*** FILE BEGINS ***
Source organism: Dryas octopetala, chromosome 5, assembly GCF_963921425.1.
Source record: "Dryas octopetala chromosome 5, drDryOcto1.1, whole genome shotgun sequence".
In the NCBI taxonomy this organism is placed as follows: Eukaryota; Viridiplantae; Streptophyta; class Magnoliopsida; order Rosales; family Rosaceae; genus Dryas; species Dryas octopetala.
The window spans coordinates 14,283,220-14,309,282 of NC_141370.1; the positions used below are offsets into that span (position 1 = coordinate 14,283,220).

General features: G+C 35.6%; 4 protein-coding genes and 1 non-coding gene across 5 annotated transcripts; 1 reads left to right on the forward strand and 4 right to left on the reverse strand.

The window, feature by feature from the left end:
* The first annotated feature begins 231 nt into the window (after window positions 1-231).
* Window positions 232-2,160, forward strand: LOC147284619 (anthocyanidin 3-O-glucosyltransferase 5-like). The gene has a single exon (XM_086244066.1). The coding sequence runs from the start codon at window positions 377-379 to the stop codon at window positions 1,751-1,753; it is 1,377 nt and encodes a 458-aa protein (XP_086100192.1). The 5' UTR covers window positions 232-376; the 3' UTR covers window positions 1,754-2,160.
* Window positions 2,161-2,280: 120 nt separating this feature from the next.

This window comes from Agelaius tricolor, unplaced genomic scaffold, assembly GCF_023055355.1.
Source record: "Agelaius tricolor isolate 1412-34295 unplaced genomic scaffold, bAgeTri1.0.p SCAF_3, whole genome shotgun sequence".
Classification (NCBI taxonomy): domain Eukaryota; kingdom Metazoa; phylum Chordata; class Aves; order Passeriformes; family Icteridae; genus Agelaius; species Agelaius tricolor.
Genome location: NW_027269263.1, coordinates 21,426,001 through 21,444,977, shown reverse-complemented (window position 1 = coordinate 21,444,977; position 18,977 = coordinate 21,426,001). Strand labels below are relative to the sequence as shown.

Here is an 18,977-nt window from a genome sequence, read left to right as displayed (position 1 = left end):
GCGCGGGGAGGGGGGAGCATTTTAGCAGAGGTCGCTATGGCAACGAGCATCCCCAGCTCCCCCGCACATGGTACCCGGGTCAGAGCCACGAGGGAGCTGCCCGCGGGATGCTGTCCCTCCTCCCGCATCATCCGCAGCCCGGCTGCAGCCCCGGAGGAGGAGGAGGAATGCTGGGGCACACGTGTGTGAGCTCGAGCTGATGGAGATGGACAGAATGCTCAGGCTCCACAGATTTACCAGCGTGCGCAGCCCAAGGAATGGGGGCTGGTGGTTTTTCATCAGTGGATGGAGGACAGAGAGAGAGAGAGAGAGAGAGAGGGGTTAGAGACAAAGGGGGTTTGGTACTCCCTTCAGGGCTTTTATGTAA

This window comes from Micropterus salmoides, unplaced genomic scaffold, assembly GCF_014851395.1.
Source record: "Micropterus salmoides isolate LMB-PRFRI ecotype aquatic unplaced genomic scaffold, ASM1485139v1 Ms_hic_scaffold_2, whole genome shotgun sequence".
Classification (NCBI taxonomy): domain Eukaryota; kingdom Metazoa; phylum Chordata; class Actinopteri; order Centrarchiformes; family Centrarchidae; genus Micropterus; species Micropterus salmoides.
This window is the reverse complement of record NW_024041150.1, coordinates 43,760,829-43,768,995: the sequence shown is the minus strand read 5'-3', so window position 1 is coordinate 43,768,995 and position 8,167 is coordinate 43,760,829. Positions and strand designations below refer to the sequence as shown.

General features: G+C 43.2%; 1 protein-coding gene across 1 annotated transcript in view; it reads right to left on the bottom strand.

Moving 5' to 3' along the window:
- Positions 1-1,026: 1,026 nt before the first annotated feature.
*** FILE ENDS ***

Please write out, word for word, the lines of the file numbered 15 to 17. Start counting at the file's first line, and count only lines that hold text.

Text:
GCGCGGGGAGGGGGGAGCATTTTAGCAGAGGTCGCTATGGCAACGAGCATCCCCAGCTCCCCCGCACATGGTACCCGGGTCAGAGCCACGAGGGAGCTGCCCGCGGGATGCTGTCCCTCCTCCCGCATCATCCGCAGCCCGGCTGCAGCCCCGGAGGAGGAGGAGGAATGCTGGGGCACACGTGTGTGAGCTCGAGCTGATGGAGATGGACAGAATGCTCAGGCTCCACAGATTTACCAGCGTGCGCAGCCCAAGGAATGGGGGCTGGTGGTTTTTCATCAGTGGATGGAGGACAGAGAGAGAGAGAGAGAGAGAGAGGGGTTAGAGACAAAGGGGGTTTGGTACTCCCTTCAGGGCTTTTATGTAA

This window comes from Micropterus salmoides, unplaced genomic scaffold, assembly GCF_014851395.1.
Source record: "Micropterus salmoides isolate LMB-PRFRI ecotype aquatic unplaced genomic scaffold, ASM1485139v1 Ms_hic_scaffold_2, whole genome shotgun sequence".